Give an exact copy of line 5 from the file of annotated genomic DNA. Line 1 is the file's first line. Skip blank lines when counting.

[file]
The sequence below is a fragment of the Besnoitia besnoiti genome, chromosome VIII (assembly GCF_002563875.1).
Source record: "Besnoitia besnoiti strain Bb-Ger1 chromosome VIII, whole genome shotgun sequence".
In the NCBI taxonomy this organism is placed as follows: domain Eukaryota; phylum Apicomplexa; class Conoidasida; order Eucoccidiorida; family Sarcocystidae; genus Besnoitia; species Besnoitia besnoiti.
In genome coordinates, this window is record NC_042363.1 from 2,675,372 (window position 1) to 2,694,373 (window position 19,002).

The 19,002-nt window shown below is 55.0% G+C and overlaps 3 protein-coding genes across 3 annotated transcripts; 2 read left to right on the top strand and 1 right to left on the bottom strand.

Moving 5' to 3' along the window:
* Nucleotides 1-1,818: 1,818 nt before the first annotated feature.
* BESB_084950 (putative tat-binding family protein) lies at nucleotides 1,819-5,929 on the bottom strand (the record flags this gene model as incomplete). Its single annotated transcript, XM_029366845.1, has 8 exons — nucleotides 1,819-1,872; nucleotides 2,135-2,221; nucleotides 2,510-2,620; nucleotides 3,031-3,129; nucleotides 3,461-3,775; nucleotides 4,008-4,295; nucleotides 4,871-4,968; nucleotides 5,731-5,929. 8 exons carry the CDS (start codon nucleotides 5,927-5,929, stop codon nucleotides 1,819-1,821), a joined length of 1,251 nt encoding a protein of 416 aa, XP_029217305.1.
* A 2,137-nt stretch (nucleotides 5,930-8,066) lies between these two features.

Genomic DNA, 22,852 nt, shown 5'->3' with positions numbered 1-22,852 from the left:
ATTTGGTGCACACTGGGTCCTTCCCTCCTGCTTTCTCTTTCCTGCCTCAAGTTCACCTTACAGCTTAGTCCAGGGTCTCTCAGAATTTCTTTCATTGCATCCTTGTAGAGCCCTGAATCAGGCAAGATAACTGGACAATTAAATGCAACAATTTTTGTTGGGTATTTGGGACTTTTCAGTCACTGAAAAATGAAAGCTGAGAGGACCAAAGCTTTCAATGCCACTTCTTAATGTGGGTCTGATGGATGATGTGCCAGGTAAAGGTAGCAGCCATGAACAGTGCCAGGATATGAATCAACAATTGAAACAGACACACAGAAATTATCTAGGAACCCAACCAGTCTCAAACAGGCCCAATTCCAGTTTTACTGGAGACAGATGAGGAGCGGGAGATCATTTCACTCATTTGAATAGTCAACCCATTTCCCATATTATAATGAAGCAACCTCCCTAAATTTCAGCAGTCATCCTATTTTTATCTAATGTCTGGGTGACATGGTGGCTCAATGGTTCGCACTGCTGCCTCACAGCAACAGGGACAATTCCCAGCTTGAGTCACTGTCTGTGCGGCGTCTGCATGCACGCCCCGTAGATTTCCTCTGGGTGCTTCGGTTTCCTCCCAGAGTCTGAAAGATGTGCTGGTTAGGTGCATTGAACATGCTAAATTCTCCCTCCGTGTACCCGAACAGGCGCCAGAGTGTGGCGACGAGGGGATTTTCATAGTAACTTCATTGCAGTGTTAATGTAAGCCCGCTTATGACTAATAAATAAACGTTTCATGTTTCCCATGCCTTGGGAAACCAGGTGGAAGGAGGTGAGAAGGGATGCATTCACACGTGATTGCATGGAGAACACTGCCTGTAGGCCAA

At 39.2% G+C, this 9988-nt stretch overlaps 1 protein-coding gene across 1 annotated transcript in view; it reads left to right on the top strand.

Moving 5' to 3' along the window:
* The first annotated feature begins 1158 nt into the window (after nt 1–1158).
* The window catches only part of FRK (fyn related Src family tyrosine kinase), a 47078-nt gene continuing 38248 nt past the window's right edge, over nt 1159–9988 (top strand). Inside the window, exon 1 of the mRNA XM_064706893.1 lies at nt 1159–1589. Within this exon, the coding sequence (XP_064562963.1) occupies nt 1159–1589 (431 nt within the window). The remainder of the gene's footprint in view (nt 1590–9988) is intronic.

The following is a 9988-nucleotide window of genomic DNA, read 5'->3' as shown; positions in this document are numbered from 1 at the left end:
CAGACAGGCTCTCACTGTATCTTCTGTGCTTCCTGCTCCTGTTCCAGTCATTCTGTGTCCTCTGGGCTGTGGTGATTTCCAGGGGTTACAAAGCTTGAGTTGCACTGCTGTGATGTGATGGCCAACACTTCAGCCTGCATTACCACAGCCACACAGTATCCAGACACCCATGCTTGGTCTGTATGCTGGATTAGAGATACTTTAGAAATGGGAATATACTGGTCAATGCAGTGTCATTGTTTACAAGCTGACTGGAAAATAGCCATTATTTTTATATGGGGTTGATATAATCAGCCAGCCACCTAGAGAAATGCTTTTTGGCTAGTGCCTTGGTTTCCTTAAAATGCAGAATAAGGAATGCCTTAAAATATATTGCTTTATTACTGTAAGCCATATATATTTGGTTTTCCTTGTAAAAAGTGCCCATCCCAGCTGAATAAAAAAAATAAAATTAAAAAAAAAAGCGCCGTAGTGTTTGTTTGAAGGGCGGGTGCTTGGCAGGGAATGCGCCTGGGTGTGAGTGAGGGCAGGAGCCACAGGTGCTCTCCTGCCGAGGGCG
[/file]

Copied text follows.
The 19,002-nt window shown below is 55.0% G+C and overlaps 3 protein-coding genes across 3 annotated transcripts; 2 read left to right on the top strand and 1 right to left on the bottom strand.